C.A. Karmel, AS TRUSTEE OF THE SASSOWER FAMILY TRUST, AND DORIS L. SASSOWER, Petitioners,
The Assessor of the City of White Plains, THE BOARD OF ASSESSMENT REVIEW OF THE CITY OF WHITE PLAINS, AND THE CITY OF WHITE PLAINS, Respondents.
Joseph Albert, Esq.
John G. Callahan, Esq.
HON. WILLIAM J. GIACOMO, J.S.C.
Petitioners bring this application seeking a refund from defendants of all property taxes paid since 2002 in connection with the alleged illegal increase in the property's assessment in 2002 plus interest.
A hearing was held before the Court on March 19, 2012 and the parties submitted memoranda of law thereafter. The Court now renders the following decision:
Petitioners own real property in the City of White Plains. The premises is an approximately 4.5 acre parcel improved with a forty-nine thousand seven hundred twenty-two (49, 722) cubic foot structure. The structure contains eight bedrooms, seven bathrooms, two living rooms, a kitchen, ballroom and breakfast room. Petitioner's property is located in a single family residential zone and is classified as a single family residence (classification code 210) by the residential code established by the New York State Office of Real Property.
At some point prior to 2002, respondents, Assessor of the City of White Plains, the Board of Assessment review of the City of White Plains, and the City of White Plains (hereinafter collectively "respondents"), allege that the subject property was used as a bed and breakfast, a use that respondents contend continues today. Respondents' position is supported by a 2007 decision in White Plains City Court, in which the Court, (Friia, J.) found petitioner in violation of the White Plains Zoning Ordinance.
On the 2002 White Plains final assessment roll, the Assessor for White Plains assessed the subject property for $70, 000. Prior to this filing, petitioners' property had been assessed for $44, 575. Respondents contend that the increase in assessment was a result of reclassifying the property from a single family residential use to a commercial use classification entitled inns, lodges, boarding and rooming houses, tourist homes, fraternity and sorority houses (classification code 418). Petitioners contend the only reason for the reassessment in 2002 was because of this change in use.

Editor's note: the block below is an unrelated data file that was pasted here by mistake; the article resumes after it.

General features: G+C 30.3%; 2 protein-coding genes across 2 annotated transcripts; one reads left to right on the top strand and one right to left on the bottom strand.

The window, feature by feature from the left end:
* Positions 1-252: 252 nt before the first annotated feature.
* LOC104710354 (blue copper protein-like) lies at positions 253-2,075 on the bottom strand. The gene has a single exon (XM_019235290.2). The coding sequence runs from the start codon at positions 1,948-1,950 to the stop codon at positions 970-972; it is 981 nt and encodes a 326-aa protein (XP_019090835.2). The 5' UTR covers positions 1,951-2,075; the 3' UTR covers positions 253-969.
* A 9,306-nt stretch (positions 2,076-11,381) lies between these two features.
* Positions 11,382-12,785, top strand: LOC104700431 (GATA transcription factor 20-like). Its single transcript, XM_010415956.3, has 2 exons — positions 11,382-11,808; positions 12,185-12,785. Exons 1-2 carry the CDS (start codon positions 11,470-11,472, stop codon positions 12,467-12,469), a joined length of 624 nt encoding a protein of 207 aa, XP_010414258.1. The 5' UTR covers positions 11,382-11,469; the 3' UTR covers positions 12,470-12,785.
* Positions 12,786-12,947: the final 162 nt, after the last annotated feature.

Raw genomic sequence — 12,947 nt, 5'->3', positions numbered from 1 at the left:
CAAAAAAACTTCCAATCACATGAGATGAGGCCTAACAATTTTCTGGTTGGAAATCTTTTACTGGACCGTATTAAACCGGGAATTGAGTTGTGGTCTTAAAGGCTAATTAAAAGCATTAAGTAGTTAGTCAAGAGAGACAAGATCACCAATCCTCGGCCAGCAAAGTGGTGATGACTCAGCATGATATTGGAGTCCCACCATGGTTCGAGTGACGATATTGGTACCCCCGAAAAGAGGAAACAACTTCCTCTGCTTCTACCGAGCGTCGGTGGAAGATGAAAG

Petitioners claim that the property is used only occasionally as a bed-and-breakfast and this is not an improper use of a single family home. Therefore, the reclassification was improper and could not serve as a basis for the assessment increase in 2002. Petitioners further allege that since no physical change was made to the property in 2002 and, there was no citywide reassessment that year, the reassessment violated §305(2) of New York Real Property Tax Law ("RPTL") and constituted "selective reassessment" in violation of the New York and United States Constitution.
Petitioners seek a refund of all property taxes paid since 2002 as a result of the illegal increase in the property's assessment that year together with interest.
The issue to be decided by the Court is whether a change in use classification of real property from residential to commercial constitutes a rational basis for reassessment of a single parcel of real property absent a citywide reassessment, and thus, is not "selective reassessment" in violation of Real Property Tax Law § 305(2), Article I §11 of the New York State Constitution and the Equal Protection Clause of the United States Constitution.
In rendering its decision, the Court reviewed the following statutes which read, in relevant part: New York Real Property Tax Law § 305(2):
All real property in each assessing unit shall be assessed at a uniform percentage of value (fractional assessment) (NY Real Prop. ...